The I-to-V amplifiers produce other, unwanted, signals, in addition to those generated by the stylus. For example, nearby cathode ray tubes, fluorescent lights, and electric motors induce charge on the digitizing pad. Also, “static electricity,” can be applied to the pad when touched by a user, especially when the ambient air is dry.
Because of the presence of the unwanted signals, which are called “noise,” it is desirable to use a stylus which generates a signal which is as large as possible, so that the stylus signal stands out from the noise signals. That is, the signal-to-noise ratio should be maximized.
If size and power consumption posed no limitations, then attaining a large signal-to-noise ratio would be no problem. However, the stylus is designed for portability. It must be small (about the size of a pencil) and it must operate on batteries. Operating on batteries, it must consume little power, in order to extend battery life.
Obtaining a high signal-to-noise ratio from such a stylus is not a trivial problem.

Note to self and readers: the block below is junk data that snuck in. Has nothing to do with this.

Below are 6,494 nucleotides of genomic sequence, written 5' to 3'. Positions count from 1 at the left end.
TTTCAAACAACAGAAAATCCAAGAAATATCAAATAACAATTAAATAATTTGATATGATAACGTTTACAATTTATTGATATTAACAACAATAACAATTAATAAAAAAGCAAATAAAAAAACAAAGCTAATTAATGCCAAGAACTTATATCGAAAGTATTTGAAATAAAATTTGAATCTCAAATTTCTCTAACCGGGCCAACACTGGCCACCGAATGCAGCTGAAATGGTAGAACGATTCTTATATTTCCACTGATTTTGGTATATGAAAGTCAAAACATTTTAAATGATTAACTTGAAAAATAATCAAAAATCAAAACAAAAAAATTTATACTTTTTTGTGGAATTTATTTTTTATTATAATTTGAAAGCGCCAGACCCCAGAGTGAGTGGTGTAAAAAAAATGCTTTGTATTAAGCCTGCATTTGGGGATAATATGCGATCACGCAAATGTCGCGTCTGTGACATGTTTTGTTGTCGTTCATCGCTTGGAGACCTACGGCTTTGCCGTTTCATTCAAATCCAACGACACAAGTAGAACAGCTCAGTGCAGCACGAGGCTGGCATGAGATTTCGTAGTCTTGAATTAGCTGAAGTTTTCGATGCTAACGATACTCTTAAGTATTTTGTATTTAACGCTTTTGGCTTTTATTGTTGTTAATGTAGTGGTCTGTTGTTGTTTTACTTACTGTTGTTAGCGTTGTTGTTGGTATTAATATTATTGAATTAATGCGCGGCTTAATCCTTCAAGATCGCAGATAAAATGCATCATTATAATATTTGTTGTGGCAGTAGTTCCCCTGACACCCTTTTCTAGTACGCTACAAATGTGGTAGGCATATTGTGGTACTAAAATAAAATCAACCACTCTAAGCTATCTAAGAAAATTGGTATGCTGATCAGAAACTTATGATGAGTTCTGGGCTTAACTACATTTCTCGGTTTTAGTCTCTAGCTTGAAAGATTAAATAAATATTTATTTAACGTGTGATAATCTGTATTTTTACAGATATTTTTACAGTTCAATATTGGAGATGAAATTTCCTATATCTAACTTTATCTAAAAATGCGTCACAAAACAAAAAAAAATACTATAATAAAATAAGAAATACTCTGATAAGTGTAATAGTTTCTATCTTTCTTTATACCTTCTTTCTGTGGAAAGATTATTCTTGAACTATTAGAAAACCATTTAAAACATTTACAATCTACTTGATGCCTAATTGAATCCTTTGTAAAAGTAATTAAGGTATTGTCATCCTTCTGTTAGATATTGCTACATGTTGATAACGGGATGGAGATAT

An object of the invention is to provide an improved stylus for a digitizing pad.
A further object of the invention is to provide an improved stylus for a portable digitizing pad, which produces a large position signal.
FIGS. 1 and 2 are simplified representations of prior-art digitizing pads.
FIGS. 3 and 4 illustrate how an electrostatic stylus 6 induces a charge on a digitizing pad.
FIGS. 5 and 6 illustrate how the currents I1-I4 change, depending upon position of the stylus 6.
FIGS. 7A-C illustrates one approach to generating a high voltage signal.
FIGS. 8A-D illustrates one form of the invention.
FIGS. 9A-E illustrates how the apparatus of FIG. 8 generates a high voltage signal at the primary winding 15 of a transformer.
FIGS. 10A-E is similar to FIG. 9, but shows three half cycles applied to the primary of the transformer.